The two soldiers, whose entrance had interrupted our talk, remained at the bar drinking, until after I had completed my toilet; and were still there listening to a story Rale was telling, when the slatternly white woman announced that supper was ready to serve. Seemingly I was the only one prepared to eat, and I sat down alone at a small table, constructed out of a box, and attempted to do the best I could with the food provided. I have never eaten a worse meal, or a poorer cooked one; nor ever felt less inclination to force myself to partake. Finally the soldiers indulged in a last drink, and disappeared through the door into the night without. Tim slept soundly, while the other men remained engrossed in their game of cards. Rale wiped off the bar, glanced about at these, as though to reassure himself that they were intent on their play; then, removing his apron, he crossed the room, and drew up a chair opposite me.
“All right, Sal,” he grunted shortly. “Bring on whut yer got.”
A NEW JOB
He remained silent, staring moodily at the fire, until after the woman had spread out the dishes on the table before him. Then his eyes fell upon the fare.
“Nice looking mess that,” he growled, surveying the repast with undisguised disgust. “No wonder we don’t do no business with thet kind ov a cook. I reckon I’d a done better to hav’ toted a nigger back with me. No, yer needn’t stay—go an’ make up them beds in the other room. I’ll watch things yere.”
He munched away almost savagely, his eyes occasionally lifting to observe me from beneath their shaggy brows, his muscular jaws fairly crunching the food. I judged the fellow had come over intending to resume our interrupted conversation, but hardly knew what he had best venture. I decided to give him a lead.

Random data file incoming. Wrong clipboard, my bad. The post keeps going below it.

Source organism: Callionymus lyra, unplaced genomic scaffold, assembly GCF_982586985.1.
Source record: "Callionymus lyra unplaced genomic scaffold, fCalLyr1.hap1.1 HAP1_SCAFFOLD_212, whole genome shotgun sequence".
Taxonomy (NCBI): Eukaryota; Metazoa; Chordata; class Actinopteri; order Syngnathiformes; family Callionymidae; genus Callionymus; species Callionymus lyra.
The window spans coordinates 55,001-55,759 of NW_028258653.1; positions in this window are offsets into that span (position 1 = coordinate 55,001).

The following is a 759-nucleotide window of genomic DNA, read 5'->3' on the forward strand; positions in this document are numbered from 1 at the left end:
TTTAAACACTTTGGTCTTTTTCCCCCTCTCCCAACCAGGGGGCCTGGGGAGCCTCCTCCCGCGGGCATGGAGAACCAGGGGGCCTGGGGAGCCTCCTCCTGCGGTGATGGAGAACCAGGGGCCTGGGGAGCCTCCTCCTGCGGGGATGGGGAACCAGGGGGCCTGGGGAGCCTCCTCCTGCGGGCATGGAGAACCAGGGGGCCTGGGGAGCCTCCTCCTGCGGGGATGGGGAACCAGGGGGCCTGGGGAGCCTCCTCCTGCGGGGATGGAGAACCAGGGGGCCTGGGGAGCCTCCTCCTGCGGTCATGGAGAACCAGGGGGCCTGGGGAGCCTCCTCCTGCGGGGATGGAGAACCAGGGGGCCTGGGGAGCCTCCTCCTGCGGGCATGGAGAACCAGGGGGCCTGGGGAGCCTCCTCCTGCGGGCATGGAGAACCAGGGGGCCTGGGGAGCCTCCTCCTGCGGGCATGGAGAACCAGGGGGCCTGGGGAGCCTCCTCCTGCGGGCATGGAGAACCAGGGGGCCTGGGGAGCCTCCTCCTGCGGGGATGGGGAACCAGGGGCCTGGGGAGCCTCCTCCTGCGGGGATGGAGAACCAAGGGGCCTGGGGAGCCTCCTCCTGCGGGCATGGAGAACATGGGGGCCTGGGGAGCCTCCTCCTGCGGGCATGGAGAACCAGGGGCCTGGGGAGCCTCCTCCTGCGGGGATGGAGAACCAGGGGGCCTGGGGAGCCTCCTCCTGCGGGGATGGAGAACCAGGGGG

“I ain’t got no money, myself,” I began to explain, apologetically, “but Tim thar sed he’d pay my bill.”
“Sure, that’s all right; I ain’t a worryin’ none. Maybe I might put yer in an easy way o’ gittin’ hold o’ a little coin—thet is if ye ain’t too blame perticular.”
“Me!” I laughed. “Well, I reckon I don’t aim fer ter be thet. I’ve bin ten years knockin’ ‘bout between New Orleans an’ Saint Louee, steamboatin’ mostly. Thet sort o’ thing don’t make no saint out’r eny kin’d man, I reckon. What sort’r job is it?”
He eyed me cautiously, as though not altogether devoid of suspicion.
“Yer don’t somehow look just the same sort o’ chap, with them ther’ whiskers shaved off,” he acknowledged soberly. “Yer a hell sight better lookin’ then I thought yer wus, an’ a damn sight younger. Whar wus it yer cum frum?”
“Frum Saint Louee, on the boat, if thet’s what yer drivin’ at.”
“Tain’t what I’m drivin’ at. Whar else did yer cum frum afore then? Yer ain’t got no bum’s face.”